Mergers And Acquisitions

Mergers And Acquisitions

M&A Advisor For Prospective Buyers And Sellers,
We Search And Match Businesses For Sale,
Supervise The Transaction Process,
Offer Prior And Post-Merger Integration,
Negotiate Agreements, Do Valuations And Assist In Due Diligence.

Definition of mergers and acquisitions

Mergers and acquisitions are often used interchangeably as they are synonyms; however, they are different in their emergence.
• in the case of an acquisition, only a part of an enterprise is purchased, specific assets or certain activities
• in the case of a merger, there is a total takeover of a target company by the acquirer, whereby the target company ceases to exist as its activities, assets and debts are integrated into the enterprise of the acquirer (acquired business activities may be entirely absorbed or operate still as a “stand-alone” subsidiary)
• a third option is a “merger of equals”, where companies remain and jointly set up a new entity ( consolidation), in which they are incorporated (consolidation, combining companies will mostly be done by issuing stocks of the new parent company)
an exclusive agreement is a reverse merger, the buying a publicly-listed shell company by a private company and that merges into a newly public company with tradable shares.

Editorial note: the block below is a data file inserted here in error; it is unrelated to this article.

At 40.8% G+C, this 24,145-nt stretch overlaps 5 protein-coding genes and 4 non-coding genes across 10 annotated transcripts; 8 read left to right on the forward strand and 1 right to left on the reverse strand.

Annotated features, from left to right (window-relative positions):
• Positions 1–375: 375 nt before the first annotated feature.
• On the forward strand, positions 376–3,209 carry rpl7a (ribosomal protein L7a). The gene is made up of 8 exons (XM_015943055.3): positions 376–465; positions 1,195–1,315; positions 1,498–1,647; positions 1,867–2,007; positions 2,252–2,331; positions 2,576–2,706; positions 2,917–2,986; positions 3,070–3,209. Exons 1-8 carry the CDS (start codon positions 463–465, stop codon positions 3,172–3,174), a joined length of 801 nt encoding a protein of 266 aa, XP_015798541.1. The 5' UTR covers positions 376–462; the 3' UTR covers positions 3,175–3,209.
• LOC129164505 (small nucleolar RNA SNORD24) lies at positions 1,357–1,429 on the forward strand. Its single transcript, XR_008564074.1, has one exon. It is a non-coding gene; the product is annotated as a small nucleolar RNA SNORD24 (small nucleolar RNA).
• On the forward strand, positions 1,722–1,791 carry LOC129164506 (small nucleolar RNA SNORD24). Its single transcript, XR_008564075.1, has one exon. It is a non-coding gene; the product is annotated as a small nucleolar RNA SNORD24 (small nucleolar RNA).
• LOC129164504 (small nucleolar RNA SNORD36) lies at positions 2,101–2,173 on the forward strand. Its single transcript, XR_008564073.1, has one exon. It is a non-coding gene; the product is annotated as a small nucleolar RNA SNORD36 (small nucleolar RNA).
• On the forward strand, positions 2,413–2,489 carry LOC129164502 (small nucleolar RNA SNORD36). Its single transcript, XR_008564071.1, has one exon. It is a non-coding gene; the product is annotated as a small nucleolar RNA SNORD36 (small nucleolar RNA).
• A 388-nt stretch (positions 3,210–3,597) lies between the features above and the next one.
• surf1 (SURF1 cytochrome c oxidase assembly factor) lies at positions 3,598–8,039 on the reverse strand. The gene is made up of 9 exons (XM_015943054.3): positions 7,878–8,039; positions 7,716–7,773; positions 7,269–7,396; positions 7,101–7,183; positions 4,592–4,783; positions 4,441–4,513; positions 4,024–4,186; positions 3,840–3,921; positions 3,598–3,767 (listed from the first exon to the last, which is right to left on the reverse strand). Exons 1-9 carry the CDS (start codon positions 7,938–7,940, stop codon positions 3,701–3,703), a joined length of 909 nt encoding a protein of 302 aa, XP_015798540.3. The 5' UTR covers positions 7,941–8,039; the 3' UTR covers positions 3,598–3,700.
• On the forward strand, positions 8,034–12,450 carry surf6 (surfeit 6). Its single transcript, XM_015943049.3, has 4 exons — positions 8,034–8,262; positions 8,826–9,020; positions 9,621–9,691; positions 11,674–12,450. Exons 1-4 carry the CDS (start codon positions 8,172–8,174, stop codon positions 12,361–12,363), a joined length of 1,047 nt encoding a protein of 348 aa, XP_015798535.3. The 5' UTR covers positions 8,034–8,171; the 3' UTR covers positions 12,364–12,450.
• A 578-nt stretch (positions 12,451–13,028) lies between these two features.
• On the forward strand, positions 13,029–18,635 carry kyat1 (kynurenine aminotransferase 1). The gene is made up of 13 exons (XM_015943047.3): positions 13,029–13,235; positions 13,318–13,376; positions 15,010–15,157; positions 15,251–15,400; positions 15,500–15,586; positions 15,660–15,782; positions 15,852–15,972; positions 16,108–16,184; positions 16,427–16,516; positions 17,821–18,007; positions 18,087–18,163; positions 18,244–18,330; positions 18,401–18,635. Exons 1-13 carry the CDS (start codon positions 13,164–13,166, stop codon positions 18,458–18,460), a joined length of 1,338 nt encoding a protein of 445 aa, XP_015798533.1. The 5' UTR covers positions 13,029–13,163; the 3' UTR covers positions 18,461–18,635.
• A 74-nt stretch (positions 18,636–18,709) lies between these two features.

Regardless of their type, mergers and acquisitions share a common objective to create synergies in an added value higher as the value of the sum of the independent companies.
Other (pre) mergers and acquisitions activities that occur are:
• de-merger
– create a new standalone company, a corporate spin-off, to increase the business position by better management, focus, expertise, own strategy and growth path, simplified cost models and processes etc.
• sell-offs
– a divestiture, due to lack of synergy or absence of fit within the cooperation strategy


Mergers and acquisitions principles

• is a cost-effective method for growth and shareholder value
• an acquisition/merger must be more valuable as the sum of the 2 separate companies
• deal only creates value for a buyer if the synergies exceed the costs of acquisition and integration.
• the premium is the amount buyers did pay above the market valuation, the last 5 years, the average is 35% to 45% (higher the premium needs greater synergies)
• sellers naturally prefer, given the reduced risk, cash deals (which could lower the premium), over a combination and stock deals, although financing and tax may force not to choose cash deals
• choosing the correct financing mix is a huge factor in the acquisition costs
• competitors can easily copy mergers and acquisitions strategies at lower costs and even improve the outcomes (less waste and failures)
• the value of synergies are usually overestimated, and cost synergies are easier to achieve than revenue synergies
• acquisition costs require mergers to grow rapidly, but many fall far short of the expectations and even more than half actually destroy shareholder value.